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Seattle startup Edoc Laundry, maker of coded t-shirts that give clues to episodic stories, will be the major storyline in tonight's episode of CSI:NY. The "placement" was not paid for. The producers found the Edoc Laundry concept so intriguing and appropriate for CSI, they just organically worked it in to the episode.
Launched in March, Edock Laundry uses coded messages hidden in its line of shirts to tell a covert story which is told on the Internet on the website and through forum postings. The premise for the CSI: NY show, titled "Hung Out to Dry," concerns a serial killer who uses trendy t-shirts to hide clues to his identity and motives for his killings. Edoc apparel is named and featured throughout the show, and designed four specially coded shirts that the episode's victims wear. Check out a clip of the show here which concisely explains how the whole Edoc Laundry thing works.
Perhaps in disgust over being forced to incorporate ever more sizable product placement within network television shows, the writers of House gave House these choice words to say while he stared into a gigantic Dell monitor, "Why don't I have a high-def in my office? I'm a department head. Tissue characterization is impossible when the pixels are the size of Legos." Yes, and soon product placements will be the size of the TV screen negating the need for actors at all. Oh wait, without actors, there's no shows. Without shows, there's no place to put product placements. Hmm, we better keep our product placements smaller than legos. (Oh, and for you Lego freaks, notice how he said LegoS and not Lego?)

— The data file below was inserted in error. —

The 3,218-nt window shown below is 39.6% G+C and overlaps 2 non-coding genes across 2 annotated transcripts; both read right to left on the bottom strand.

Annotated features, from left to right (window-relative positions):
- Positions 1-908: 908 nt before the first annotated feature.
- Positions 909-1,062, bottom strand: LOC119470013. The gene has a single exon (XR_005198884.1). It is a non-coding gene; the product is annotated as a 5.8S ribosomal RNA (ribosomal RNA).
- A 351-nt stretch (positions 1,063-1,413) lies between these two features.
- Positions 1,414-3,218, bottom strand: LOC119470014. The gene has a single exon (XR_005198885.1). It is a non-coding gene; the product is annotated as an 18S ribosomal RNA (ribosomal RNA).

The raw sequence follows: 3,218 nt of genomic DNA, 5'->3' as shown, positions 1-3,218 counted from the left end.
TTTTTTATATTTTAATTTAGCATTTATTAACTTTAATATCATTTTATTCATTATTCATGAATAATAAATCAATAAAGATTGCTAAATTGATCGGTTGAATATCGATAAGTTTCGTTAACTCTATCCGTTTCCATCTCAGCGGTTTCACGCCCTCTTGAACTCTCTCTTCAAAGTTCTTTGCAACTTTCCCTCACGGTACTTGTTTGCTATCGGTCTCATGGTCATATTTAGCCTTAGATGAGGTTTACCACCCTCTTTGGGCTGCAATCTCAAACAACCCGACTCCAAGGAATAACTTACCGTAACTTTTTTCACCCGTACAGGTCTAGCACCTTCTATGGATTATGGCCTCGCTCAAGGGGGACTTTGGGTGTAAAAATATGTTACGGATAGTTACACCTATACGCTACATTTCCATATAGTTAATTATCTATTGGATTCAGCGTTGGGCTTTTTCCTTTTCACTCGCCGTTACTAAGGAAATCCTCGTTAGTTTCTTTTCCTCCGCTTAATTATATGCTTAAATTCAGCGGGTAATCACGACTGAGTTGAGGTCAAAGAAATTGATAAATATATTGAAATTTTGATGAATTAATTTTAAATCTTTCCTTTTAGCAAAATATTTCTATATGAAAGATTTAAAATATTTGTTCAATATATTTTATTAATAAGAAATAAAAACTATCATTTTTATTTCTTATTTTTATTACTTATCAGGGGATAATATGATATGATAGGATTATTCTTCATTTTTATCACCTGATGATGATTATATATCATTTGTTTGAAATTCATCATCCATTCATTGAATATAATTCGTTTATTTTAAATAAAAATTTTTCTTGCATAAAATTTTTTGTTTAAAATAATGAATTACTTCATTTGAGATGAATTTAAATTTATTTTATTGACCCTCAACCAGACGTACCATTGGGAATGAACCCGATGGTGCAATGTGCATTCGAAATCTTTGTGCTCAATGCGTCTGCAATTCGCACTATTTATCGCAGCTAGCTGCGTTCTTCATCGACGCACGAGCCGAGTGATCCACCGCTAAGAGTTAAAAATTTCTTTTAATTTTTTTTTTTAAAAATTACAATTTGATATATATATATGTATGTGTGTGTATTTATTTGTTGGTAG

We're just guessing that Britney's K-Fed couldn't find any brands to product place in his newly released 'Lose Control' music video. That's the only explanation we can come up with for the sudden close up shot midway through the video of a dancer wearing a GoldenPalace.com t-shirt. It's perfect. Everyone's going to check this video out of morbid curiosity and there GoldenPalace will be for all to see in the middle of this...um...less that great music video. Much appreciation to Adrants reader Dario Meli for tipping us to this.
- GM has ended its sponsorship of Survivor which, of course, has nothing to do with the show's recent announcement this year's team would be split by race.
- Over at Dallas agency Dieste Harmel & Partners, Creative Director Mack Simpson tells us ECD Aldo Quevedo has moved up to President and Chief Creative Officer turning the agency into, as he says, an asylum run by the patients.
- Strumpette, the proverbial thorn in the side of the PR industry, has launched a survey to determine "if the profession has the political will to make the necessary changes to move forward."
- When you shop, there's no reason a couple of Hyundais shouldn't follow you up the escalator as they do in this Istanbul mall.
Not that featuring a product in a music video is anything new but HP reportedly paid $200,000 to place products in Jessica Simpson's candy-coated, new video A Public Affair as part of its "The Computer Is Personal" campaign. In the video, Simpson raps with Christina Applegate, Christina Milian and Eva Longoria about how cool it is to be famous then the girls hit the roller skating rink and offer up more bubble-headed tripe. Towards the end of the video, comedian Andy Dick reaches into his pants as if he's misplaced his last name and pulls out an HP Ipaq emblazoned with the campaign's hand imagery. A laptop and a TV/monitor make an appearance as well.
UPDATE: HP's PR agency, Porter Novelli contacted us to correct a couple of facts we and the New York Post had incorrect.